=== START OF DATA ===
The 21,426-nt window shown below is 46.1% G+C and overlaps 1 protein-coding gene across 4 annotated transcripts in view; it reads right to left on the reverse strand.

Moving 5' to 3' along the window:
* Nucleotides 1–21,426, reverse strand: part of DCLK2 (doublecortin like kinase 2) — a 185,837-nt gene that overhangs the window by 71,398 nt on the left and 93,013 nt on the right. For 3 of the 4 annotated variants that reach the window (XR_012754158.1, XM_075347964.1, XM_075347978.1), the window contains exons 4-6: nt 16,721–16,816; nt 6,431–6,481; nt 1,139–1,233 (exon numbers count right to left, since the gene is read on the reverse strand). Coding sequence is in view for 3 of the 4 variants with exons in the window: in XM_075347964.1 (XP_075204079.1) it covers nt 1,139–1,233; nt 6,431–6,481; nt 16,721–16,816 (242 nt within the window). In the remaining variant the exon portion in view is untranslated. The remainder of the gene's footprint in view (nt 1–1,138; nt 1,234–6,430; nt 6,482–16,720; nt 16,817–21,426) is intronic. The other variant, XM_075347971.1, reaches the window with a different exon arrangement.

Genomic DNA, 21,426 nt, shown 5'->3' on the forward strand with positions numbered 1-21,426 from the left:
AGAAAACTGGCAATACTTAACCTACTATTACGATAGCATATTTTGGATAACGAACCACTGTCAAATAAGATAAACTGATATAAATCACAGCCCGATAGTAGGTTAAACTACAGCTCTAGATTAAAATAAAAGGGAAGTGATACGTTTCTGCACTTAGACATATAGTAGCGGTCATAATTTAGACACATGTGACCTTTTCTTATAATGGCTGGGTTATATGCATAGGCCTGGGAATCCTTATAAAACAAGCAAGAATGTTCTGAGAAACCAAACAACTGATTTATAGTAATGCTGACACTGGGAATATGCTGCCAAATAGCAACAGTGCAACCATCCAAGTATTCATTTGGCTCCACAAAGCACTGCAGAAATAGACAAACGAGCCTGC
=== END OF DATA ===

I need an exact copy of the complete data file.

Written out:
The 21,426-nt window shown below is 46.1% G+C and overlaps 1 protein-coding gene across 4 annotated transcripts in view; it reads right to left on the reverse strand.

Moving 5' to 3' along the window:
* Nucleotides 1–21,426, reverse strand: part of DCLK2 (doublecortin like kinase 2) — a 185,837-nt gene that overhangs the window by 71,398 nt on the left and 93,013 nt on the right. For 3 of the 4 annotated variants that reach the window (XR_012754158.1, XM_075347964.1, XM_075347978.1), the window contains exons 4-6: nt 16,721–16,816; nt 6,431–6,481; nt 1,139–1,233 (exon numbers count right to left, since the gene is read on the reverse strand). Coding sequence is in view for 3 of the 4 variants with exons in the window: in XM_075347964.1 (XP_075204079.1) it covers nt 1,139–1,233; nt 6,431–6,481; nt 16,721–16,816 (242 nt within the window). In the remaining variant the exon portion in view is untranslated. The remainder of the gene's footprint in view (nt 1–1,138; nt 1,234–6,430; nt 6,482–16,720; nt 16,817–21,426) is intronic. The other variant, XM_075347971.1, reaches the window with a different exon arrangement.

Genomic DNA, 21,426 nt, shown 5'->3' on the forward strand with positions numbered 1-21,426 from the left:
AGAAAACTGGCAATACTTAACCTACTATTACGATAGCATATTTTGGATAACGAACCACTGTCAAATAAGATAAACTGATATAAATCACAGCCCGATAGTAGGTTAAACTACAGCTCTAGATTAAAATAAAAGGGAAGTGATACGTTTCTGCACTTAGACATATAGTAGCGGTCATAATTTAGACACATGTGACCTTTTCTTATAATGGCTGGGTTATATGCATAGGCCTGGGAATCCTTATAAAACAAGCAAGAATGTTCTGAGAAACCAAACAACTGATTTATAGTAATGCTGACACTGGGAATATGCTGCCAAATAGCAACAGTGCAACCATCCAAGTATTCATTTGGCTCCACAAAGCACTGCAGAAATAGACAAACGAGCCTGC